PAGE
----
South Deccan Prehistory Project

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Origins of Agriculture in South India
Bellary District Archaeological Project
Sanganakallu-Kupgal Project

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winnowing Cajanus cajan.
Photo by J.A. Soldevilla

The Archaeobotany of South India and Agricultural Origins

The origins of agriculture represents a fundamental change in human economies that impacts social organization, demography and perception of the landscape. In South India this is traced toi the Southern Neolithic, which has long provided evidencefor the earliest pastoralism in Peninsular India. The wellknownsite category of the Southern Neolithic is the ashmound,which has been shown to be an accumulation of animal dung at ancient penning sites.

In Northern and Eastern Karnataka, there are two important categories of Neolithic sites. Permanent habitation sites, where agriculture was practised, were often located on the peaks of granite hills that punctuate the plains of Karnataka (see photo below). In addition there are enigmatic 'ashmound' sies which consist of large, heaped accumulations of burnt cattledung, the largest some 8 meters in height and some 40 meters in diameter. Archaeological evidence from a couple of the ashmounds indicates that they are sites of ancient cattle penning where dung was Acacia Albizia savannahallowed to accumulate and periodically burnt, perhaps in seasonal rituals. The ashmound sites were encampemnts for the movement of pastoral groups tied to the agricultural production at the more permanent sites.

An important part of the research in this project has been archaeobotany (or paleoethnobotany). Archaeobotanical sampling and analysis has been carried out by Dorian Fuller since 1997, and continues, including research by students and post-doctoral colleagues. Work on the plant remains from the hilltop village sites, or non-ashmound layers within sites, has established that subsistence focused on the cultivation of small millet-grasses (including browntop millet, Brachiaria ramosa, and bristley foxtail grass, Setaria verticillata) and pulses (mung bean, Vigna radiata, and horsegram, Macrotyloma uniflorum). These crop species are native to Southern India and were probably domesticated in the wider region, although within the actual granitic landscape of the Ashmounds.While horsegram and the millets can be found in the savannah environments like that of the ashmounds, with wild mungbean is restricted to moister forests such as in the Western Ghats and parts of the Eastern Ghats. This evidence raises the likelihood that South India was an independent centre of plant domestication in the middle Holocene, perhaps ca. 5000 years ago (which has been discussed in several papers by Fuller and others). In addition there is evidence for the use of as yet unideintified tuber foods.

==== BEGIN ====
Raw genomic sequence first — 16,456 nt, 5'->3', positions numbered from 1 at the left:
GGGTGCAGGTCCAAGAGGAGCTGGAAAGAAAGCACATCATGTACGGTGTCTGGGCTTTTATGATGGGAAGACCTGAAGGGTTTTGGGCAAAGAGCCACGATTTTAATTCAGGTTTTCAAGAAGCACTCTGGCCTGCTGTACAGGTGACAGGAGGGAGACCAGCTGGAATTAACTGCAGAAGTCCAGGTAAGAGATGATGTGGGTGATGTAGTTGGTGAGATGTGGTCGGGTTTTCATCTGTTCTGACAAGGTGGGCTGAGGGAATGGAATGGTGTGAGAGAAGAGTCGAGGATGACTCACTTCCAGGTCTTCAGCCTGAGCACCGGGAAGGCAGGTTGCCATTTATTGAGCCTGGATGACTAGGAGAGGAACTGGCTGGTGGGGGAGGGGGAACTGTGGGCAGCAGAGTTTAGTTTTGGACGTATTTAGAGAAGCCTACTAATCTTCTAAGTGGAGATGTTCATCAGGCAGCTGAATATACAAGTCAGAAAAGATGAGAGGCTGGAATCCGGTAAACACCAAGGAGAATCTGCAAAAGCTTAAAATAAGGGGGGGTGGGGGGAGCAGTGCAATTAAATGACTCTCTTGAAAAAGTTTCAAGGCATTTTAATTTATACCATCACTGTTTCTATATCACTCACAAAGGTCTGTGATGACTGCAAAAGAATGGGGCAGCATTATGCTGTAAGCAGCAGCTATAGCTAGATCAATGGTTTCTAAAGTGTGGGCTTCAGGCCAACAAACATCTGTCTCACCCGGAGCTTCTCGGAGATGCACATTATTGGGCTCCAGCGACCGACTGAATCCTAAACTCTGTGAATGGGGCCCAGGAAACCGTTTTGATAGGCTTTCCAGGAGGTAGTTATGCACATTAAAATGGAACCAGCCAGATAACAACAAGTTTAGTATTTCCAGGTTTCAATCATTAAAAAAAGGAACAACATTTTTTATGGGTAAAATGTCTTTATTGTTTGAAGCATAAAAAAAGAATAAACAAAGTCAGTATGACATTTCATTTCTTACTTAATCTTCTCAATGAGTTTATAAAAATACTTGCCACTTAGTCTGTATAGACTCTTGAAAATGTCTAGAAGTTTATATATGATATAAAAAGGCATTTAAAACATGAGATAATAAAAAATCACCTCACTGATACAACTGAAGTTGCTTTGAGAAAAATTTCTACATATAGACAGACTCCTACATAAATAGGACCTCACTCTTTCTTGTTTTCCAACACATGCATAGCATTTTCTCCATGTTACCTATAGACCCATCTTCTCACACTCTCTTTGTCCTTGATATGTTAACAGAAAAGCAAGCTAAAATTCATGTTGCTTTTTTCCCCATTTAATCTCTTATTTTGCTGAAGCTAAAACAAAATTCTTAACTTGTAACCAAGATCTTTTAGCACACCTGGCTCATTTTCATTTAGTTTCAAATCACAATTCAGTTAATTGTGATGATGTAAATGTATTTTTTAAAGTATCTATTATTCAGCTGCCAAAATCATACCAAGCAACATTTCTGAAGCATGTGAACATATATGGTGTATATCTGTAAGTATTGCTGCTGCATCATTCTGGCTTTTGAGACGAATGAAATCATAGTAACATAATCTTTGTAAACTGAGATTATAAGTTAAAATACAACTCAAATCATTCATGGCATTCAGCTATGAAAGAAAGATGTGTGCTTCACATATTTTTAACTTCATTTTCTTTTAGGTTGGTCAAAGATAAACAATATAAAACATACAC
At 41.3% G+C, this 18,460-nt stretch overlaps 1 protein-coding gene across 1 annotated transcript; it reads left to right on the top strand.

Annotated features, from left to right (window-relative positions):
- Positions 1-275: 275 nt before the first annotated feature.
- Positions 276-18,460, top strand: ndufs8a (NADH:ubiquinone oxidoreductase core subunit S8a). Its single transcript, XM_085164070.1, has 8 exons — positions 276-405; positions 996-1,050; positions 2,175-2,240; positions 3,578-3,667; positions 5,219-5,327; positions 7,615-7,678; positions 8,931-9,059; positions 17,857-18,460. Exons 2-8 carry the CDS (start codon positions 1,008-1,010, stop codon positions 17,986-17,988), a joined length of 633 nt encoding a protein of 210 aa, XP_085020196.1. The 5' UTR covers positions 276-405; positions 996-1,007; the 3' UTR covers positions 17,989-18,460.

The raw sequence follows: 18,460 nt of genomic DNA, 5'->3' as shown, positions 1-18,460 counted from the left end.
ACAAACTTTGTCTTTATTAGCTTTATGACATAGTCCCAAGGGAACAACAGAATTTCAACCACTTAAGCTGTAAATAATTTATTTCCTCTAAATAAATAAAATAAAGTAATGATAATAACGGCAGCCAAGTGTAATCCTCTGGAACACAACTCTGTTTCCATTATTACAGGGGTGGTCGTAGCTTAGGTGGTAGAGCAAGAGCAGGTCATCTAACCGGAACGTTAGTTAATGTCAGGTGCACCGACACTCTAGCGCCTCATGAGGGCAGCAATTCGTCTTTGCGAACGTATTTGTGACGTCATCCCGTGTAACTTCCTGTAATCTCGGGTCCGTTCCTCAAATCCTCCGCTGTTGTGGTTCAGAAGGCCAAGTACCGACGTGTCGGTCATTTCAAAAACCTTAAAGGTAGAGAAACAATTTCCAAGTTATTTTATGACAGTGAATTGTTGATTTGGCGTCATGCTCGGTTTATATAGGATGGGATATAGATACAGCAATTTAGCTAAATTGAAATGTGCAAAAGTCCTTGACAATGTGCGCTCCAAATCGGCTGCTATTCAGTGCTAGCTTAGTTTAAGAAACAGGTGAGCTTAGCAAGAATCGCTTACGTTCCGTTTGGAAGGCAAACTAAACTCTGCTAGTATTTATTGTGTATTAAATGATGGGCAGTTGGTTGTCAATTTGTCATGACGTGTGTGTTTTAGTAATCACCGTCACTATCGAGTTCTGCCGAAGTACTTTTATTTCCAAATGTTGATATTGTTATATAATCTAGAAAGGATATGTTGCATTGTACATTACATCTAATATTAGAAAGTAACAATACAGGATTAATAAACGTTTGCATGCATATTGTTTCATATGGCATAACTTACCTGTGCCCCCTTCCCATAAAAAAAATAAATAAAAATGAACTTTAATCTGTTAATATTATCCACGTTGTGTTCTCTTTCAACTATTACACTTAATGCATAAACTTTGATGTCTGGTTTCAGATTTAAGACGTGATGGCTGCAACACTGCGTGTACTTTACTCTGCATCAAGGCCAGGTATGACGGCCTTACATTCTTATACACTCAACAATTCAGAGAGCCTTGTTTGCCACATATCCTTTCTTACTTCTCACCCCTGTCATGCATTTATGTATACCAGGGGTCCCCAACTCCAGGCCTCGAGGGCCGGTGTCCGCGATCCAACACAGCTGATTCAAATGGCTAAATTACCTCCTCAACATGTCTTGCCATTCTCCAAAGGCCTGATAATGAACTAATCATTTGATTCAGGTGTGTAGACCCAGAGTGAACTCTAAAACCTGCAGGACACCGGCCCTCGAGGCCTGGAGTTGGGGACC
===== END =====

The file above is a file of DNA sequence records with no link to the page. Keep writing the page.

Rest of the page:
During the course of the Neolithic a number of other crops deriving from other regions were introducted. The chronology of these introductions is now supported by direct radiocarbon dating of grains. Introductions include Wheat (Triticum diococcum and free-threshing wheat) and Barley (Hordeum vulgare), derving from the northwest, were adopted 2000-1900 BC. Somewhat later crops of African origins, the Hyacinth Bean (Lablab purpureus) and Pearl Millet (Pennisetum glaucum), by ca. 1500 BC.

Bucket flotation being carried out at Hallur
in 1998. Professor Ravi Korisettar supervises.

From 2003-2006, with the support of the Leverhulme Trust, research has been carried out on the wood charcoal from Southern Neolithic sites, principally by Dr. Eleni Asouti. This research has required detailed background research in wood anatomy and vegetation ecology, as well as ethnobotany will will soon be available in a the book Trees and Woodlands of South India: An Archaeological Perspective by Eleni Asouti and Dorian Q Fuller, published by Left Coast Press, and in India by Munshiram Manoharlal.

neolithic seeds millet mung horsegramArchaeological examples of the most common seeds on Southern Neolithic sites, clockwise from top left: Brachiaria ramosa, Vigna radiata, Macrotyloma uniflorum, Setaria verticillata.

Other important evidence includes wood charcoal that suggests the beginnings of tree cultivation towards the end of the Neolithic, 1400-1300 BC, including Citrus (probably the citron), and mangos. Charcoal from sandalwood testifies to the beginnings of trade in this important aromatic timber, which has long been important in South India, although it may have been introduced originally from Indonesia. In addition seed findes of the bengal madder (Rubia cordifolia) suggest exploitation of plants for dyes, which may be linked the the emergence of textile production after 1700 BC, but esepcially in the later Second Millennium BC. This is indicated by finds of spindle whorls, while charred seeds of cotton and flax have been found at the site of Hallur from 1000-900 BC.

(For further information, see thre publications by Fuller or Asouti: goto references). also: earlier webpages on this research.




Updated: 16 May 2010